Methadone or Morphine for Neonatal Abstinence Syndrome: First Head-to-Head Comparison

William T. Basco, Jr., MD, MS


September 25, 2018

The Treatment of Neonatal Abstinence Syndrome

Although opioids have been used to treat neonatal abstinence syndrome (NAS), the safest and most effective pharmacologic treatment has not been established. A recent trial[1] sought to answer this question with a design that addressed several methodologic gaps. First, unlike some previous studies that compared morphine with other drugs for the treatment of NAS, it was both multisite and randomized. Second, it was a head-to-head, double-blind comparison of the two drugs most commonly used to treat NAS—methadone and morphine—looking at both safety and efficacy.

Term infants (n = 117) who had been exposed to opioids in utero were randomly assigned to receive either methadone (n = 59) or morphine (n = 58). Their mothers had been treated with either methadone or buprenorphine for opioid use disorder or had taken an opioid for chronic pain during pregnancy. The infants had no other acute or chronic medical conditions. The Finnegan Neonatal Abstinence Scoring System was used to assess the infants every 4 hours. When the infants reached a score above predetermined levels, medication therapy was initiated.

Because of the different dosing intervals of the two drugs, infants in the methadone group received methadone alternating with a placebo every 4 hours. Infants in the morphine group received a dose of morphine every 4 hours. All doses (active drug and placebo) looked identical to ensure blinding. Phenobarbital was used as a backup medication in case an infant did not respond to one of the active treatments.

The primary outcome of interest was the length of hospital stay, along with secondary endpoints such as the need for phenobarbital or dose escalation.

The mean gestational age of the infants was 39 weeks, and the mean birthweight was > 3 kg. Approximately 75% of the newborns had a positive urine toxicology test.

Adjusted analyses (accounting for the maternal opioid used) showed advantages for methadone on the primary and secondary outcomes. For example, the length of stay that was attributable to NAS treatment was shorter by 2.7 days in the methadone group compared with the morphine group, and the total hospital days were an average of 2.9 days shorter. Length of treatment was also shorter by 2.3 days in the methadone group. The need for phenobarbital did not differ between groups.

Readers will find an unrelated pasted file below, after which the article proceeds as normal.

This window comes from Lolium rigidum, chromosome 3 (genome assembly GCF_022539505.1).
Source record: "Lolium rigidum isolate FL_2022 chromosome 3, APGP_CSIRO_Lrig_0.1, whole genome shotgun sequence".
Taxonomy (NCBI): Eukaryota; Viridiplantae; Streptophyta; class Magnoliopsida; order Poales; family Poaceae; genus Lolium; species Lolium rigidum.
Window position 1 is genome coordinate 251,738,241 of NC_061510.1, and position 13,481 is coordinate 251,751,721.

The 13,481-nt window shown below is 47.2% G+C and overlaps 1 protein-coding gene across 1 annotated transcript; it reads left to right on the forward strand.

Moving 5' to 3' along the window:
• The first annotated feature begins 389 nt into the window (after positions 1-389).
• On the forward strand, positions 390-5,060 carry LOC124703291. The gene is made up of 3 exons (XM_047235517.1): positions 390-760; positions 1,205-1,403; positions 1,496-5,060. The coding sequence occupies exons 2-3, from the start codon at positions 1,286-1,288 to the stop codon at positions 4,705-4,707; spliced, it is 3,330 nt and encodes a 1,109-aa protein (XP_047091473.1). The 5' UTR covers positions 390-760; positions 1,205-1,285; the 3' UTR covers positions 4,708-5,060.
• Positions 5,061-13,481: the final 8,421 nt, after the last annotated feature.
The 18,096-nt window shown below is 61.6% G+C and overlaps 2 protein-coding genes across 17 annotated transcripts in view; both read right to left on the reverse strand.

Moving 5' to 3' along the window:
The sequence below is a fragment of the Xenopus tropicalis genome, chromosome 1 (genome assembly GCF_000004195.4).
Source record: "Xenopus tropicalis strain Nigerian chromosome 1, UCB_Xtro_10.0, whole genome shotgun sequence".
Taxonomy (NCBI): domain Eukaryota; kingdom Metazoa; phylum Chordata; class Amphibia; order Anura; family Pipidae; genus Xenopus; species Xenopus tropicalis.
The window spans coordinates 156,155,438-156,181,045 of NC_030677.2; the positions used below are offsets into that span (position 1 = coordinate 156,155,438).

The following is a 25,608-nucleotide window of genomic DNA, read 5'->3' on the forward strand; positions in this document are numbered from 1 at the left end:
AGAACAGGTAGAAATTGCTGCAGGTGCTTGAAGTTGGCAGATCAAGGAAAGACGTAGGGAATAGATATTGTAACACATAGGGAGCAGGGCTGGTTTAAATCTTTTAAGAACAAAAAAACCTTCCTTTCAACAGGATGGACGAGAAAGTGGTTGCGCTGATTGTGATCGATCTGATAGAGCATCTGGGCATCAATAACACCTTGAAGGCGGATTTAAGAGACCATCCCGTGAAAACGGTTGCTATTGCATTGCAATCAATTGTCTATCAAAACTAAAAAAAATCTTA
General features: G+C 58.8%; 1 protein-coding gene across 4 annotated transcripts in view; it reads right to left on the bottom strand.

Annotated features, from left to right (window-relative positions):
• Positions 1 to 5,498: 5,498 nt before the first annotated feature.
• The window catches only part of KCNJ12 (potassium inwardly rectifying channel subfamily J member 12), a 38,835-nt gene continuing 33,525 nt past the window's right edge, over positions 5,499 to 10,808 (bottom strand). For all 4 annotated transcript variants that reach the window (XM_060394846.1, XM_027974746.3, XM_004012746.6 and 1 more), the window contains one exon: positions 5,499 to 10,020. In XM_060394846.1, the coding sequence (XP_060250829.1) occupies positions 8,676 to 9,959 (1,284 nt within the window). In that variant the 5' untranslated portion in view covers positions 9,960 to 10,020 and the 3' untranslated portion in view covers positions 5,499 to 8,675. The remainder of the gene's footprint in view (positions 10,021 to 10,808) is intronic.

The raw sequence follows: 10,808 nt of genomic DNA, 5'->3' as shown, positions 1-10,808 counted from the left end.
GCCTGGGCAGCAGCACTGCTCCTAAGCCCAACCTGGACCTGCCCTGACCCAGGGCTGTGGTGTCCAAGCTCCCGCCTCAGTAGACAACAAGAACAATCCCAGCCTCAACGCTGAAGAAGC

The researchers concluded that methadone performed better for the short-term NAS outcomes evaluated in this study compared with morphine. Even small reductions in length of stay are of benefit, given the number of infants treated annually for NAS in the nation's hospitals.


A consequence of the current epidemic of NAS is a widespread urgency to identify effective treatments that minimize toxicity and shorten hospital stays, the primary driver of the cost of NAS treatment. The methadone preparations currently available are formulated for adults and may contain preservatives or alcohol. Furthermore, the hospital-to-hospital variation in treatment approaches makes a comparison of published observational trials difficult. Nonetheless, this study represents a significant step forward and will hopefully be followed by additional randomized, head-to-head trials.


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